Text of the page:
How do I prepare for ear surgery?
Your surgeon will provide thorough preoperative instructions, answer any questions you may have, take a detailed medical history, and perform a physical exam to determine your fitness for surgery.
In advance of your procedure, your surgeon will ask you to:
- Stop smoking before undergoing surgery to promote better healing.
- Avoid taking aspirin, certain anti-inflammatory drugs, and some herbal medications that can cause increased bleeding.
- Hydrate before and after surgery for safe recovery.
- Practice good skin care. You should rinse the skin on and around your ears with warm water and use sunscreen.
Ear surgery is usually an outpatient procedure. Be sure to arrange for someone to drive you home after surgery. You should also plan for the recovery period by taking time off from work and ensuring that you have everything you’ll need close at hand while recovering.
What can I expect the day of my ear surgery?
Below is what you can generally expect, but be sure to consult with your surgeon before your surgery, so you have the most accurate expectations.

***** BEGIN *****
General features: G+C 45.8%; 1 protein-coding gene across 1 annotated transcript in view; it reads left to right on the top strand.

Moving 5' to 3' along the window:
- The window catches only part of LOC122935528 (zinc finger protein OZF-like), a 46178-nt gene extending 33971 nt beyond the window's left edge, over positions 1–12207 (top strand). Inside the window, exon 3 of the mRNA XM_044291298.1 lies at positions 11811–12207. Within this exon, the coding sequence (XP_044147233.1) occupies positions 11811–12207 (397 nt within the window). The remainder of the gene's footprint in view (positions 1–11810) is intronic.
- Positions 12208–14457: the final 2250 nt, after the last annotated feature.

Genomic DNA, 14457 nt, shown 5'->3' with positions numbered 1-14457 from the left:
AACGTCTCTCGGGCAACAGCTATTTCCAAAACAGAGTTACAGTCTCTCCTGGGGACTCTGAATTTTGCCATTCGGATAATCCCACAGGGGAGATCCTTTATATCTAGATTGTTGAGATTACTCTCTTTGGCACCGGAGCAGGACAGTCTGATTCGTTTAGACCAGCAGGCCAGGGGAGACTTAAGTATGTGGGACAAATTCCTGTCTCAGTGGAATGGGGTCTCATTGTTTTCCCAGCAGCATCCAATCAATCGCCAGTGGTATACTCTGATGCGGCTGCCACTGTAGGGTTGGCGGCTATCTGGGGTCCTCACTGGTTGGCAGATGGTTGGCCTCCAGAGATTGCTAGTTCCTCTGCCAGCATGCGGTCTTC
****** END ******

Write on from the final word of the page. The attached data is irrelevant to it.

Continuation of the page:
- On the day of your otoplasty procedure, you’ll be asked not to eat or drink anything. You should only drink the minimal amount of water needed to brush your teeth and rinse your mouth—anything more than this could result in the cancellation of your surgery. Wear comfortable clothing on the day of your procedure.
- You may have your ear surgery in an accredited hospital, free-standing ambulatory facility, or office-based surgical suite.
- Most ear surgery procedures take about two hours to complete, but it may be shorter or longer.
- The surgeon will administer medications for your comfort during the surgical procedure.
- General anesthesia is commonly used during ear surgery. In some instances, the surgeon will use local anesthesia or intravenous sedation instead.
- For your safety during the surgery, various monitors will be used to check your heart, blood pressure, pulse, and the amount of oxygen circulating in your blood.
- After your procedure, you will go to a recovery area for continued monitoring.
- You will likely go home after a short observation period unless you and your surgeon have made other plans for your immediate postoperative recovery.